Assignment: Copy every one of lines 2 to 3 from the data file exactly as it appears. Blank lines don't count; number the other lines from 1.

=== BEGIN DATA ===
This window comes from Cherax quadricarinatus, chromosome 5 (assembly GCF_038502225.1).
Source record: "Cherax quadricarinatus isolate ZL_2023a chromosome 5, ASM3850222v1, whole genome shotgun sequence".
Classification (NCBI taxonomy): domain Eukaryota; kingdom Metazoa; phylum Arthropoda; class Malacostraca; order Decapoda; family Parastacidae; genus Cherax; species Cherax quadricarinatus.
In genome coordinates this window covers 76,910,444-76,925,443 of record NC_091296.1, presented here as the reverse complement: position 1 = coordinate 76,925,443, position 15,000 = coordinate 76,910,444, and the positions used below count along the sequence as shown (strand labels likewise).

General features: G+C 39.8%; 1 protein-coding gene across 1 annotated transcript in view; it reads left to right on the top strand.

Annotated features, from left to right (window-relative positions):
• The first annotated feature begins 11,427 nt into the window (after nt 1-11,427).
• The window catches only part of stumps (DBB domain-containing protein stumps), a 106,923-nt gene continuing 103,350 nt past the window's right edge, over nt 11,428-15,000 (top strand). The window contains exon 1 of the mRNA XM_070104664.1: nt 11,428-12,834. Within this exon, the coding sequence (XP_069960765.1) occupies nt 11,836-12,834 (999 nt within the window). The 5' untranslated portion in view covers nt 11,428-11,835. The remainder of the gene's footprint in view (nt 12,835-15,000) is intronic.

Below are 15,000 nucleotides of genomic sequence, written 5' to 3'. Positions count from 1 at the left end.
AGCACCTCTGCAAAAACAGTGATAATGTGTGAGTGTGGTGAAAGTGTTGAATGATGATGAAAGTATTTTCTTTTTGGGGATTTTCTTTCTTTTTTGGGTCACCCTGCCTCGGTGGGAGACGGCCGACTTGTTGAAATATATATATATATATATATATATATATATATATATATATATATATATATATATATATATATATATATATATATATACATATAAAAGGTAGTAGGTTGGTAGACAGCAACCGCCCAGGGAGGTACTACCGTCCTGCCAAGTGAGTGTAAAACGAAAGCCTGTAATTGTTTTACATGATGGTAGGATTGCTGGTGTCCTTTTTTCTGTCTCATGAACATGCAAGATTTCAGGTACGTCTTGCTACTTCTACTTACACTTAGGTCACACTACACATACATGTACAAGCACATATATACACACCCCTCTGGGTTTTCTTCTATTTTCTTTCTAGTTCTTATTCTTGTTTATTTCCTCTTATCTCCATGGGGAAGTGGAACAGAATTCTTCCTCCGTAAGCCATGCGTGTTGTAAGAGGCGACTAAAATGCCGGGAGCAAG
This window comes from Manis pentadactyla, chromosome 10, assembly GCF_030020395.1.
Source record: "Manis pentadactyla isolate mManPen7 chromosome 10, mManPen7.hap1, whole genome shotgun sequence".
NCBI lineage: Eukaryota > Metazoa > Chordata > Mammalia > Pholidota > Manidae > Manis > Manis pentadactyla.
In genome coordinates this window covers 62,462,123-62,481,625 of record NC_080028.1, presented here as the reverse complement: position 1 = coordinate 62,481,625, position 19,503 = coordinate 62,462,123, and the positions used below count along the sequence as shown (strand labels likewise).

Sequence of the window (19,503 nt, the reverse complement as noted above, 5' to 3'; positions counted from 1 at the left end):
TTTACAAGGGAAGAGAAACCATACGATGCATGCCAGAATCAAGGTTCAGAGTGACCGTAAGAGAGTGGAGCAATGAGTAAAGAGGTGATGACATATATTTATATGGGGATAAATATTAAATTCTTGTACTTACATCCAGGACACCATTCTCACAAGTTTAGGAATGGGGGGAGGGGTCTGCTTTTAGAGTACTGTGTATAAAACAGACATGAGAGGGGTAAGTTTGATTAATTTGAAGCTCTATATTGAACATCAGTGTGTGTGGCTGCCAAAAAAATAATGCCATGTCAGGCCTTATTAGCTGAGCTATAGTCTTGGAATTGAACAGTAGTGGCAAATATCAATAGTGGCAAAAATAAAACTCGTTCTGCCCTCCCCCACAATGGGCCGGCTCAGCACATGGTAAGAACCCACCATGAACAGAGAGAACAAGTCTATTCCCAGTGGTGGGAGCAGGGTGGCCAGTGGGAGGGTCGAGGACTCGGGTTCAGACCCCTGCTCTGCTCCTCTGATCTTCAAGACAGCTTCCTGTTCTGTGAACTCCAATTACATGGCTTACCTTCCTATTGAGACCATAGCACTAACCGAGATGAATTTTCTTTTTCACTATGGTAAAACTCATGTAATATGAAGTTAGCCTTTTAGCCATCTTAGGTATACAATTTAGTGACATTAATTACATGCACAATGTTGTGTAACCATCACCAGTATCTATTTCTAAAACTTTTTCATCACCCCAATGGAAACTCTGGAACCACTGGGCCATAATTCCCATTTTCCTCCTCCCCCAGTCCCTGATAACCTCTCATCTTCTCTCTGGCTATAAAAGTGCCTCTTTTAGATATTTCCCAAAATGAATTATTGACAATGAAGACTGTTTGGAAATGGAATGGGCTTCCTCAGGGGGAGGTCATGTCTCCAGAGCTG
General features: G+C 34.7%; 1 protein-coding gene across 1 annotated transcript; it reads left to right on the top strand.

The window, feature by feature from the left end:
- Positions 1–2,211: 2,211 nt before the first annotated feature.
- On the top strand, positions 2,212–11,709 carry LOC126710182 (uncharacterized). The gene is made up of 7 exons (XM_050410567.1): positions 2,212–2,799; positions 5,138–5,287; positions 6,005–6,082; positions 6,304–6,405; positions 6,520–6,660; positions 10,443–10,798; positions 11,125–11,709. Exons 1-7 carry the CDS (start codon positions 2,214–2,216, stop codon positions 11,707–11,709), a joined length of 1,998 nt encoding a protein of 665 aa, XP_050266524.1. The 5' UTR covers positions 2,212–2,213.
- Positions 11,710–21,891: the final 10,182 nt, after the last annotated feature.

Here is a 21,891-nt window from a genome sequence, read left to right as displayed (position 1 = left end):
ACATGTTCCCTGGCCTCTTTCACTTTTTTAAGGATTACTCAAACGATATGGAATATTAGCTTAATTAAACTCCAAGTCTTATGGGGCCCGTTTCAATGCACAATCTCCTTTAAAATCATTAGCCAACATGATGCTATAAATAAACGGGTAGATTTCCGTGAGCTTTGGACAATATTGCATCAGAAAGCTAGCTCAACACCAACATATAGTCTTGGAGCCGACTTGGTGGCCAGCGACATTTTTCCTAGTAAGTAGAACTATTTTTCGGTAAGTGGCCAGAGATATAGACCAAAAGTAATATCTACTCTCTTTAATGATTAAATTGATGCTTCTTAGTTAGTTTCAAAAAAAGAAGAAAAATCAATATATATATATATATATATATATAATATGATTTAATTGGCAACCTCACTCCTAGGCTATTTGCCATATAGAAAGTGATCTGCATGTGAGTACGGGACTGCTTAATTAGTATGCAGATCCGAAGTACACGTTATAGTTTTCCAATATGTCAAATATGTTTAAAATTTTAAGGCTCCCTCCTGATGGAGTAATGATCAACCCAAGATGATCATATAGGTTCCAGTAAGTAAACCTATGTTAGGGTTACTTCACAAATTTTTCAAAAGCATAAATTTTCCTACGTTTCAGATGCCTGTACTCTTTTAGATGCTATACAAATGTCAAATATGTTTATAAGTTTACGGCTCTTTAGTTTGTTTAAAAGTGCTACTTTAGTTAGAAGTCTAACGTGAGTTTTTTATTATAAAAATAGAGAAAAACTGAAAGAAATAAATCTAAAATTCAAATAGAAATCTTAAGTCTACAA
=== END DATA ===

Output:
Source record: "Cherax quadricarinatus isolate ZL_2023a chromosome 5, ASM3850222v1, whole genome shotgun sequence".
Classification (NCBI taxonomy): domain Eukaryota; kingdom Metazoa; phylum Arthropoda; class Malacostraca; order Decapoda; family Parastacidae; genus Cherax; species Cherax quadricarinatus.